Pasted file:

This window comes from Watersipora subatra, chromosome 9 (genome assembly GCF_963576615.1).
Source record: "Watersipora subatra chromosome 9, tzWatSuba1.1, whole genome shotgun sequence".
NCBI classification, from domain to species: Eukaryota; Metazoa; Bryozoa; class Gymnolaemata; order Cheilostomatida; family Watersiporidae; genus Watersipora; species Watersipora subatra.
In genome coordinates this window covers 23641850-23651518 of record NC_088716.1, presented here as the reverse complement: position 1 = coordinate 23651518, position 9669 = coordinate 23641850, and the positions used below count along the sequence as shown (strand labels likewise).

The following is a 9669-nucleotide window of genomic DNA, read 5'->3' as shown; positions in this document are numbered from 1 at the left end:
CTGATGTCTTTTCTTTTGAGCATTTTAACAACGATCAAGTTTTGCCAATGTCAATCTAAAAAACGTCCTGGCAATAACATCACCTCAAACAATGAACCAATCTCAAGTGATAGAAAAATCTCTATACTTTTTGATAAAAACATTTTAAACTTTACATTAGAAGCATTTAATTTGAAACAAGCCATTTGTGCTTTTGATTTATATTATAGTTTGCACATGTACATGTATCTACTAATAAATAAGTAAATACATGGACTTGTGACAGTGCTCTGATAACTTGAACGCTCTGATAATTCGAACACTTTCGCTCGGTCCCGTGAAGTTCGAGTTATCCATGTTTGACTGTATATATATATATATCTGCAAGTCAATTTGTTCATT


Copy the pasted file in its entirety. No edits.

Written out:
This window comes from Watersipora subatra, chromosome 9 (genome assembly GCF_963576615.1).
Source record: "Watersipora subatra chromosome 9, tzWatSuba1.1, whole genome shotgun sequence".
NCBI classification, from domain to species: Eukaryota; Metazoa; Bryozoa; class Gymnolaemata; order Cheilostomatida; family Watersiporidae; genus Watersipora; species Watersipora subatra.
In genome coordinates this window covers 23641850-23651518 of record NC_088716.1, presented here as the reverse complement: position 1 = coordinate 23651518, position 9669 = coordinate 23641850, and the positions used below count along the sequence as shown (strand labels likewise).

The following is a 9669-nucleotide window of genomic DNA, read 5'->3' as shown; positions in this document are numbered from 1 at the left end:
CTGATGTCTTTTCTTTTGAGCATTTTAACAACGATCAAGTTTTGCCAATGTCAATCTAAAAAACGTCCTGGCAATAACATCACCTCAAACAATGAACCAATCTCAAGTGATAGAAAAATCTCTATACTTTTTGATAAAAACATTTTAAACTTTACATTAGAAGCATTTAATTTGAAACAAGCCATTTGTGCTTTTGATTTATATTATAGTTTGCACATGTACATGTATCTACTAATAAATAAGTAAATACATGGACTTGTGACAGTGCTCTGATAACTTGAACGCTCTGATAATTCGAACACTTTCGCTCGGTCCCGTGAAGTTCGAGTTATCCATGTTTGACTGTATATATATATATATCTGCAAGTCAATTTGTTCATT